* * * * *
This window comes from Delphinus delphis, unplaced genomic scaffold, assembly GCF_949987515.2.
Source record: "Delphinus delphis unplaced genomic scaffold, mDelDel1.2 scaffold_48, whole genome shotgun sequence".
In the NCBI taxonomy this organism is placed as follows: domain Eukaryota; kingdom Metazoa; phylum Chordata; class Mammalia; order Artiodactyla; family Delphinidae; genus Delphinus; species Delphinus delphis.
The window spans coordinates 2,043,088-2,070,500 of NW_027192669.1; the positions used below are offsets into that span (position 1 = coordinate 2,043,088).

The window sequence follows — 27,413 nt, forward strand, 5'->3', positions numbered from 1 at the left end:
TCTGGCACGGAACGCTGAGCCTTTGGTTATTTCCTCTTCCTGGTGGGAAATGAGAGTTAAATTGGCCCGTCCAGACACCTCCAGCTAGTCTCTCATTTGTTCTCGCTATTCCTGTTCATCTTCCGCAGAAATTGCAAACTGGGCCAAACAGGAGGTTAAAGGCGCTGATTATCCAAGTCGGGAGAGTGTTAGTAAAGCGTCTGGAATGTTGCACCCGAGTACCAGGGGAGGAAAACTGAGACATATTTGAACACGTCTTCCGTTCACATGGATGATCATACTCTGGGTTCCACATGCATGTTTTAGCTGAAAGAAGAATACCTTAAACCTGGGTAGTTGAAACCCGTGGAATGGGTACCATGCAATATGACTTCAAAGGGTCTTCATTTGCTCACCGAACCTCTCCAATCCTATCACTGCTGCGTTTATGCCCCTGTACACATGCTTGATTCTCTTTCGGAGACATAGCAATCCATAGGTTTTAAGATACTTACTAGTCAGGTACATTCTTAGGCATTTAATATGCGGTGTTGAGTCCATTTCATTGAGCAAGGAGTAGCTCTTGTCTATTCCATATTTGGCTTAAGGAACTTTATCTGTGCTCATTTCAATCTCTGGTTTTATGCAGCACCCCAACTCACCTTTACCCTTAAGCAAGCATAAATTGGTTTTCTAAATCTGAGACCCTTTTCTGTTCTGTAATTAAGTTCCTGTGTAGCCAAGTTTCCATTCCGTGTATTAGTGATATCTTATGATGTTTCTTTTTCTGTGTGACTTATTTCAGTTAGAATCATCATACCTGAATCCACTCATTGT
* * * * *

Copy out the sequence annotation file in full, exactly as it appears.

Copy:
This window comes from Delphinus delphis, unplaced genomic scaffold, assembly GCF_949987515.2.
Source record: "Delphinus delphis unplaced genomic scaffold, mDelDel1.2 scaffold_48, whole genome shotgun sequence".
In the NCBI taxonomy this organism is placed as follows: domain Eukaryota; kingdom Metazoa; phylum Chordata; class Mammalia; order Artiodactyla; family Delphinidae; genus Delphinus; species Delphinus delphis.
The window spans coordinates 2,043,088-2,070,500 of NW_027192669.1; the positions used below are offsets into that span (position 1 = coordinate 2,043,088).

The window sequence follows — 27,413 nt, forward strand, 5'->3', positions numbered from 1 at the left end:
TCTGGCACGGAACGCTGAGCCTTTGGTTATTTCCTCTTCCTGGTGGGAAATGAGAGTTAAATTGGCCCGTCCAGACACCTCCAGCTAGTCTCTCATTTGTTCTCGCTATTCCTGTTCATCTTCCGCAGAAATTGCAAACTGGGCCAAACAGGAGGTTAAAGGCGCTGATTATCCAAGTCGGGAGAGTGTTAGTAAAGCGTCTGGAATGTTGCACCCGAGTACCAGGGGAGGAAAACTGAGACATATTTGAACACGTCTTCCGTTCACATGGATGATCATACTCTGGGTTCCACATGCATGTTTTAGCTGAAAGAAGAATACCTTAAACCTGGGTAGTTGAAACCCGTGGAATGGGTACCATGCAATATGACTTCAAAGGGTCTTCATTTGCTCACCGAACCTCTCCAATCCTATCACTGCTGCGTTTATGCCCCTGTACACATGCTTGATTCTCTTTCGGAGACATAGCAATCCATAGGTTTTAAGATACTTACTAGTCAGGTACATTCTTAGGCATTTAATATGCGGTGTTGAGTCCATTTCATTGAGCAAGGAGTAGCTCTTGTCTATTCCATATTTGGCTTAAGGAACTTTATCTGTGCTCATTTCAATCTCTGGTTTTATGCAGCACCCCAACTCACCTTTACCCTTAAGCAAGCATAAATTGGTTTTCTAAATCTGAGACCCTTTTCTGTTCTGTAATTAAGTTCCTGTGTAGCCAAGTTTCCATTCCGTGTATTAGTGATATCTTATGATGTTTCTTTTTCTGTGTGACTTATTTCAGTTAGAATCATCATACCTGAATCCACTCATTGT